Friday, May 20, 2022

Herr Heinkel Comes Calling ...

Heinkel He-111 medium bombers
Flying Officer Reginald Morley was airborne with his squadron well before the sun was up. As they climbed the world lightened until they reached an altitude where the sun was already shining. The earth below was still in shadow. Morley was still shaken by the events of the previous day, but miraculously the woman he cared for had gotten word to him.

She was alive. He had asked her if she was hurt, all she had said was, "I'm all right, I'll heal in time. Just some cuts and bruises."

He had taken her at her word, which had given him a great deal of relief. Now he had to focus on his flying, the RDF station to the north had given them warning that another raid was forming up across the Channel. The controller had ordered the squadron to orbit over The Solent at 10,000 feet.

As they continued to climb and head out over the Isle of Wight, Morley nodded. Already the altimeter was passing 12,500 feet. The squadron commander wanted lots of height when they encountered the Huns. No more getting bounced by Messerschmitts if he could help it. The controller wasn't up here, they were.

"Green Flight, Green Leader, bogies at 12 o'clock, our angels. Look for the fighter escort."

Before anyone could answer, another voice came over the R/T, "Green Flight, this is Yellow Leader, with twelve Spitfires, we'll get the 109s, you chaps go for the bombers."

"Green Flight, WILCO."

Hauptmann Theodor Schenk sat comfortably in his seat keeping his eyes moving in all directions as they approached the English coast. The formation had formed up, gone south, then west, trying to feint the British into thinking that a raid on Bournemouth was coming. As they had flown across the Channel they had gradually slid to the north, their real target was Portsmouth.

His crew were all veterans of Poland and the recent operations in France, this was their first trip to England. Intelligence had indicated that there was a gap in the Englanders' Funkmeß¹, a gap they hoped to exploit to hit RAF airfields in the Portsmouth area.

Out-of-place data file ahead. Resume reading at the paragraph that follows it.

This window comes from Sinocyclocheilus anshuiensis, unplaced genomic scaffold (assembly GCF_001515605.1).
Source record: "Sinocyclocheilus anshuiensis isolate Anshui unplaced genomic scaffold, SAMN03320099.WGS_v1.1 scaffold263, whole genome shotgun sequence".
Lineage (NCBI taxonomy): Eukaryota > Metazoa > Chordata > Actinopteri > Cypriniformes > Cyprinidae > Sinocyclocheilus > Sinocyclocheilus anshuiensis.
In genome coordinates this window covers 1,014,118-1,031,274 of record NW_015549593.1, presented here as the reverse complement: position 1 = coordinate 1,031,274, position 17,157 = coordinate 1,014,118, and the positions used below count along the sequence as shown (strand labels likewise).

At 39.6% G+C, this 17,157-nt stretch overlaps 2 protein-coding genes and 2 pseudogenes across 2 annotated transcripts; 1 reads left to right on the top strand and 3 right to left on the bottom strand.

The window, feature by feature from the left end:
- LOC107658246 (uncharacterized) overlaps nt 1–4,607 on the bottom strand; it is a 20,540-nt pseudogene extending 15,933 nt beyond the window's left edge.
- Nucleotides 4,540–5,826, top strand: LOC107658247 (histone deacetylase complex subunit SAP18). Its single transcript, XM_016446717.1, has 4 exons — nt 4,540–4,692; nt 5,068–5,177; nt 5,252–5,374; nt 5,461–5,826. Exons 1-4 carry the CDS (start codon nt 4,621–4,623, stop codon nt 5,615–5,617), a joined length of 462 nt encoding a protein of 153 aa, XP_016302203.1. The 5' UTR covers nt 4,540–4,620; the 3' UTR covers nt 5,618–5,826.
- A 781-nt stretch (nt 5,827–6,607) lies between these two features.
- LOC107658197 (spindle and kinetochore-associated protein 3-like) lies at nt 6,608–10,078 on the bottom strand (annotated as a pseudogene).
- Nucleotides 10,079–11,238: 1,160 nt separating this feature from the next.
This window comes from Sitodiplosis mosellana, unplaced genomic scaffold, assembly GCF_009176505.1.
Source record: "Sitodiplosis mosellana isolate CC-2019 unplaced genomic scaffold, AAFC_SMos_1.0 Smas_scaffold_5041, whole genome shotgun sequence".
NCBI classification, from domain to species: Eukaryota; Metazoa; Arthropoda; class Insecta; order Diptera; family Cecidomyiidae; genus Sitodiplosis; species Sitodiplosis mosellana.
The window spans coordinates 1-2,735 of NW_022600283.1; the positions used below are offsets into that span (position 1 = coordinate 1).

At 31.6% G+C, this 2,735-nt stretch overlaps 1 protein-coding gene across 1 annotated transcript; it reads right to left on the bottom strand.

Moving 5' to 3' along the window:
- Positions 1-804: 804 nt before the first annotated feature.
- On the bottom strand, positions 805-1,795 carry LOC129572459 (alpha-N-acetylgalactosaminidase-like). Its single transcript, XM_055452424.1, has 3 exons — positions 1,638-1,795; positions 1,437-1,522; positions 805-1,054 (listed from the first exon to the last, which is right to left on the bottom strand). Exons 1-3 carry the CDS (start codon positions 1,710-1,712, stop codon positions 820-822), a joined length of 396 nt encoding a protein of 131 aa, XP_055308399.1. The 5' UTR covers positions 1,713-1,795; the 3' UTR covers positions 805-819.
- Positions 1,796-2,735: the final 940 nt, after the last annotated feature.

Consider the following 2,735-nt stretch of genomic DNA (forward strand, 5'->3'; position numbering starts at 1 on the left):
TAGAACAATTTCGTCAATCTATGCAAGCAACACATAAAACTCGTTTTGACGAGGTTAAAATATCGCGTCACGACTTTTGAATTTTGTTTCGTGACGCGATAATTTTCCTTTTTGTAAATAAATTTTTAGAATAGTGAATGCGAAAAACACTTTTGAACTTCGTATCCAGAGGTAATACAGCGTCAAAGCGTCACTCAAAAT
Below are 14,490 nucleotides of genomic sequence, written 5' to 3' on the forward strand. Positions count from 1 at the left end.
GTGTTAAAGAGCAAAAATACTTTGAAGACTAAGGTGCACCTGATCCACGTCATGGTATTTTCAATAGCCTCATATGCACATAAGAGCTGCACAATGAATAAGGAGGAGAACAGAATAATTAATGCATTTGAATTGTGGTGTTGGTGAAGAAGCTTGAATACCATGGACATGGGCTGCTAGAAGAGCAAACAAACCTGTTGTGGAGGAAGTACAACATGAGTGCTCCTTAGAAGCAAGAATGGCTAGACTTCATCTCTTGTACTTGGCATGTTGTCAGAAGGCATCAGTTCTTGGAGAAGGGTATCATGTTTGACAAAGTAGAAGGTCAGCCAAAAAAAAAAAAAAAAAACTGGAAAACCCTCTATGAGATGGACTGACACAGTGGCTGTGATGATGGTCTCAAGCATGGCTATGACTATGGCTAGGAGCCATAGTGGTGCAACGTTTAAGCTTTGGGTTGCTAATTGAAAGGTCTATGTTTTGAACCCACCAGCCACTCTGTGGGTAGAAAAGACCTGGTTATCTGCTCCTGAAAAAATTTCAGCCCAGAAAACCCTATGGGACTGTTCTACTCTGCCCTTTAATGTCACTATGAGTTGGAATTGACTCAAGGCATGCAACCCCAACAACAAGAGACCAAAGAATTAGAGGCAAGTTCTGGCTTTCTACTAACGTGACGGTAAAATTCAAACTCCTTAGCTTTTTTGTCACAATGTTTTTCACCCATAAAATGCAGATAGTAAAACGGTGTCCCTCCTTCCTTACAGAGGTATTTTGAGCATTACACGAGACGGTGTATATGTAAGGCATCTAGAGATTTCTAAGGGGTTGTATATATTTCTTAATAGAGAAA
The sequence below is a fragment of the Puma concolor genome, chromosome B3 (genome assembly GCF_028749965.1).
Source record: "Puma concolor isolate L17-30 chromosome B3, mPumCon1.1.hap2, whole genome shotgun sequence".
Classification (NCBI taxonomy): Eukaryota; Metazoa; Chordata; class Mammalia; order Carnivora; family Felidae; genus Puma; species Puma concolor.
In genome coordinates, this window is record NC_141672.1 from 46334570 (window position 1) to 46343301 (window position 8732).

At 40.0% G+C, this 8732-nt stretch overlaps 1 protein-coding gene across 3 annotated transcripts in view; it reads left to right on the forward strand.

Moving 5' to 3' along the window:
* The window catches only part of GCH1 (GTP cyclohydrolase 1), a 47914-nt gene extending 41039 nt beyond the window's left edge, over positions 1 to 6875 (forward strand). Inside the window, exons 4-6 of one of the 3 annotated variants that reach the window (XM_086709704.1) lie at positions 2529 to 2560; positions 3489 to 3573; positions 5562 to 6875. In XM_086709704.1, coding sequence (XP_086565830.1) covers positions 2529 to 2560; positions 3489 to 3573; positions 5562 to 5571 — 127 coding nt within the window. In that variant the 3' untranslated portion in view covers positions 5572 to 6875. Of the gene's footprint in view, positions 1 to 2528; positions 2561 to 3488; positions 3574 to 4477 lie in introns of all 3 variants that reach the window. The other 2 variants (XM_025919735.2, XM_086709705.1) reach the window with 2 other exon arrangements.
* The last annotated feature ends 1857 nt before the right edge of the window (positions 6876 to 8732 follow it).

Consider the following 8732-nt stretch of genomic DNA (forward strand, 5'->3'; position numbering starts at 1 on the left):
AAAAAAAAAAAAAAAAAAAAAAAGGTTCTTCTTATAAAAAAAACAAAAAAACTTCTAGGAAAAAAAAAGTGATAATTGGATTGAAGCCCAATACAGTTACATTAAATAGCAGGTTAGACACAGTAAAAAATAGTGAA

A call from the aircraft's dorsal gunner alerted them all to the fact that their fighter escort, some 2,500 meters higher than them, were being engaged by English Spitfires.

"All stations, keep your eyes peeled, if the Spits are attacking our escorts, their Hurricanes must be around as well." Schenk sat up and focused. If they were attacked he intended to jink just enough to throw off the enemies' aim but still stay on track for the bomb run.

"Hartmann, you better take your position." Schenk instructed his bomb aimer. Max Hartmann slid forward into the nose of the aircraft and readied his equipment.

Morley was well above the flight of Heinkels, it was time, "Blue Flight, slip into right echelon, then follow me down. I'll take the aircraft on the left, Two take the center, Three, the bird to the right. All right chaps, let's go."

Morley advanced his throttle then bunted the nose to put his Hurricane into a dive. He wanted to pass through the enemy formation with enough speed to throw off their aim and then come around for another pass. If they could break up the formation, that would be mission accomplished in his book.

Gefreiter Heinrich Stüber called out, "Hurricanes, dead astern!" as he began to engage the incoming British aircraft. The Englanders were jinking just enough to mess up his sight picture, but he began firing anyway. He didn't notice the winking along the leading edge of the British aircraft as the pilot triggered the eight .303 machine guns, four to each wing. It wouldn't have mattered if he had.